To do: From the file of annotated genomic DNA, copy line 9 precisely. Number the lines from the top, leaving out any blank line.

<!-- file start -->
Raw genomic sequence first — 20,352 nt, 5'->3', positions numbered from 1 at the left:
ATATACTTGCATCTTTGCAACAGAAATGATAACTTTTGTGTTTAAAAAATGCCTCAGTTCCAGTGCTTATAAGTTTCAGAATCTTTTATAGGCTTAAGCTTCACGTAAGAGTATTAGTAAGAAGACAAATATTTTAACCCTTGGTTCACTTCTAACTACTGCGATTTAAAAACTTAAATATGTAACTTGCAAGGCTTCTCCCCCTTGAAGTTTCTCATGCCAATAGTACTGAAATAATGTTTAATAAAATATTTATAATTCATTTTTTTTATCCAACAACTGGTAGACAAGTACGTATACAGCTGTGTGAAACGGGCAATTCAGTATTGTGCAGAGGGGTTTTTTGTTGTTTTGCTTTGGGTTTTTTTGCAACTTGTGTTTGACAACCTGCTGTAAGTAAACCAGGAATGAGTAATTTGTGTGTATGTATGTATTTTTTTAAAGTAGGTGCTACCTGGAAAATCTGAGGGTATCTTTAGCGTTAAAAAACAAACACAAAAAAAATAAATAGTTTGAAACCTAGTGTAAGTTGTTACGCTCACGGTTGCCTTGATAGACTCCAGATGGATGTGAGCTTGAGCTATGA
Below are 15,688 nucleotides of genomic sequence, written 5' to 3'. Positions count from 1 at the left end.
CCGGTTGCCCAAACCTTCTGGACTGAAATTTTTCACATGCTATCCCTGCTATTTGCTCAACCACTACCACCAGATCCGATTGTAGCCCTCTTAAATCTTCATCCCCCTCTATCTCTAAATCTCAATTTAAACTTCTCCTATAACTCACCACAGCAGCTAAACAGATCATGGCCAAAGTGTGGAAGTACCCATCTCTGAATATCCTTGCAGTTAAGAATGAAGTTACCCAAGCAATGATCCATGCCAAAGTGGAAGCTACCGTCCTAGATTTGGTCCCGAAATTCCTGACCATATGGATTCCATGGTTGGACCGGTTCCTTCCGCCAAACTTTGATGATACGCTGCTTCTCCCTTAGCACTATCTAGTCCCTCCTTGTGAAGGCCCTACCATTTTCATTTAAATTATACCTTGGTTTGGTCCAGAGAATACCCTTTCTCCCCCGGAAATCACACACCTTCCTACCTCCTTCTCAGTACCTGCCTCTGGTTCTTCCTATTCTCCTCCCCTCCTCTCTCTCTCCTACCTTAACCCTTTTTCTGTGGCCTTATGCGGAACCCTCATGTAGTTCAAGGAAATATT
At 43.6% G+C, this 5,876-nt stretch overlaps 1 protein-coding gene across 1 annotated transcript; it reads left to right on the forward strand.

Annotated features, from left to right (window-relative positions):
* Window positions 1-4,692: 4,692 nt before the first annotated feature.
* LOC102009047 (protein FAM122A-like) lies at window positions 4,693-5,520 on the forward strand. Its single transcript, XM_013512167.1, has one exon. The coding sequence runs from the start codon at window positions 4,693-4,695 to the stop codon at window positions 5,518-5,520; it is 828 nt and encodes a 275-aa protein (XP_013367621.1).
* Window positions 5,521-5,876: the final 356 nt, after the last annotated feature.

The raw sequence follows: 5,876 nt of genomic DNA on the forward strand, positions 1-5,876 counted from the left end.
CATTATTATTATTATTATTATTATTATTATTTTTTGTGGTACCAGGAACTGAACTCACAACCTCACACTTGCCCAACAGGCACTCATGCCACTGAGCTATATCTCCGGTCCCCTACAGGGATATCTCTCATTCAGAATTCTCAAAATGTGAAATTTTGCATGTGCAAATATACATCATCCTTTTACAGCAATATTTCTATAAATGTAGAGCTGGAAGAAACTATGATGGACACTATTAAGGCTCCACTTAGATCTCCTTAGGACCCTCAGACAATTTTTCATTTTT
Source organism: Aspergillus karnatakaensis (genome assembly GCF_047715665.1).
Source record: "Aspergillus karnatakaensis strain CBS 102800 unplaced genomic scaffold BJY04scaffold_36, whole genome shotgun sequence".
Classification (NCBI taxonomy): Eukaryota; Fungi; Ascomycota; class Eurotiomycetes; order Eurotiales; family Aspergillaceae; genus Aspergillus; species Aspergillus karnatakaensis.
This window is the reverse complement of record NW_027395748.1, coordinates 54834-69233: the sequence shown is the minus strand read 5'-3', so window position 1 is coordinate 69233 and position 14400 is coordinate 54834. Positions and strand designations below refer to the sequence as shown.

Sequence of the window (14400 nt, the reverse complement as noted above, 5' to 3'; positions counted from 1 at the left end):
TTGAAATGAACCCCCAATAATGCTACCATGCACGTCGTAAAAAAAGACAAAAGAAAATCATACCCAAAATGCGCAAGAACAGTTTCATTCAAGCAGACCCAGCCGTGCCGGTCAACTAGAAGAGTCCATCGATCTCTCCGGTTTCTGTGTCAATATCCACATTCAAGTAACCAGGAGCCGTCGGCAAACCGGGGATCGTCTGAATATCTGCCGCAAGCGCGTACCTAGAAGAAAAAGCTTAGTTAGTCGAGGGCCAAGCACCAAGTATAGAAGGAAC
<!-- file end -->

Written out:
* Window positions 5,521-5,876: the final 356 nt, after the last annotated feature.